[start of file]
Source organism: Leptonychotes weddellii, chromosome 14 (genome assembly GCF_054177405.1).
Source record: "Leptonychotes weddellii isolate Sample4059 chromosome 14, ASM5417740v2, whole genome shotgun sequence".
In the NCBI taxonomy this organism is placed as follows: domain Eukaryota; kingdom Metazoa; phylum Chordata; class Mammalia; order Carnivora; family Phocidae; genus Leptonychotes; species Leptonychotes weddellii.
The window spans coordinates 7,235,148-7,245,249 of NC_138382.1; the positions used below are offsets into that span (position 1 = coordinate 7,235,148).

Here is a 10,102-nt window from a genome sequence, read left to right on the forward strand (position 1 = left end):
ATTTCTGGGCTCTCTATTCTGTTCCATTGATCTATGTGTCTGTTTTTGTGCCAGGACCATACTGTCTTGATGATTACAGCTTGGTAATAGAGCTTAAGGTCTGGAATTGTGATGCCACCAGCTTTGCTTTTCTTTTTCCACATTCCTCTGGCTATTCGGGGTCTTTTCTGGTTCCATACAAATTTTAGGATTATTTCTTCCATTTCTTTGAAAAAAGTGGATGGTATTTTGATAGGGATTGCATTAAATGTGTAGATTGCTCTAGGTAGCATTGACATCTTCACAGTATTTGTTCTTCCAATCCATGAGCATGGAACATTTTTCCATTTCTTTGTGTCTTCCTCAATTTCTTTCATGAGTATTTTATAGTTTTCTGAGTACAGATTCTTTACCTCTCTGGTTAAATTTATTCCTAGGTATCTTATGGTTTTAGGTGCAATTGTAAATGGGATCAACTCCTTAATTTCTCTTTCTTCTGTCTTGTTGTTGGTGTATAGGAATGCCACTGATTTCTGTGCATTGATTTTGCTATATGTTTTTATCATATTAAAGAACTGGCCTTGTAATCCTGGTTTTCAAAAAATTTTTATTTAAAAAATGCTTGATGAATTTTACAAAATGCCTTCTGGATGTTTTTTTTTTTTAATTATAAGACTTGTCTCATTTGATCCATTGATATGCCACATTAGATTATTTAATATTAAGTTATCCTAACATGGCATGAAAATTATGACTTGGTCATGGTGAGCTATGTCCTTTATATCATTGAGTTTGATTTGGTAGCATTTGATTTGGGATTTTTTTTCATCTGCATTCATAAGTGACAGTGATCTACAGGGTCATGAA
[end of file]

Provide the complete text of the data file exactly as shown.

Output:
Source organism: Leptonychotes weddellii, chromosome 14 (genome assembly GCF_054177405.1).
Source record: "Leptonychotes weddellii isolate Sample4059 chromosome 14, ASM5417740v2, whole genome shotgun sequence".
In the NCBI taxonomy this organism is placed as follows: domain Eukaryota; kingdom Metazoa; phylum Chordata; class Mammalia; order Carnivora; family Phocidae; genus Leptonychotes; species Leptonychotes weddellii.
The window spans coordinates 7,235,148-7,245,249 of NC_138382.1; the positions used below are offsets into that span (position 1 = coordinate 7,235,148).

Here is a 10,102-nt window from a genome sequence, read left to right on the forward strand (position 1 = left end):
ATTTCTGGGCTCTCTATTCTGTTCCATTGATCTATGTGTCTGTTTTTGTGCCAGGACCATACTGTCTTGATGATTACAGCTTGGTAATAGAGCTTAAGGTCTGGAATTGTGATGCCACCAGCTTTGCTTTTCTTTTTCCACATTCCTCTGGCTATTCGGGGTCTTTTCTGGTTCCATACAAATTTTAGGATTATTTCTTCCATTTCTTTGAAAAAAGTGGATGGTATTTTGATAGGGATTGCATTAAATGTGTAGATTGCTCTAGGTAGCATTGACATCTTCACAGTATTTGTTCTTCCAATCCATGAGCATGGAACATTTTTCCATTTCTTTGTGTCTTCCTCAATTTCTTTCATGAGTATTTTATAGTTTTCTGAGTACAGATTCTTTACCTCTCTGGTTAAATTTATTCCTAGGTATCTTATGGTTTTAGGTGCAATTGTAAATGGGATCAACTCCTTAATTTCTCTTTCTTCTGTCTTGTTGTTGGTGTATAGGAATGCCACTGATTTCTGTGCATTGATTTTGCTATATGTTTTTATCATATTAAAGAACTGGCCTTGTAATCCTGGTTTTCAAAAAATTTTTATTTAAAAAATGCTTGATGAATTTTACAAAATGCCTTCTGGATGTTTTTTTTTTTTAATTATAAGACTTGTCTCATTTGATCCATTGATATGCCACATTAGATTATTTAATATTAAGTTATCCTAACATGGCATGAAAATTATGACTTGGTCATGGTGAGCTATGTCCTTTATATCATTGAGTTTGATTTGGTAGCATTTGATTTGGGATTTTTTTTCATCTGCATTCATAAGTGACAGTGATCTACAGGGTCATGAA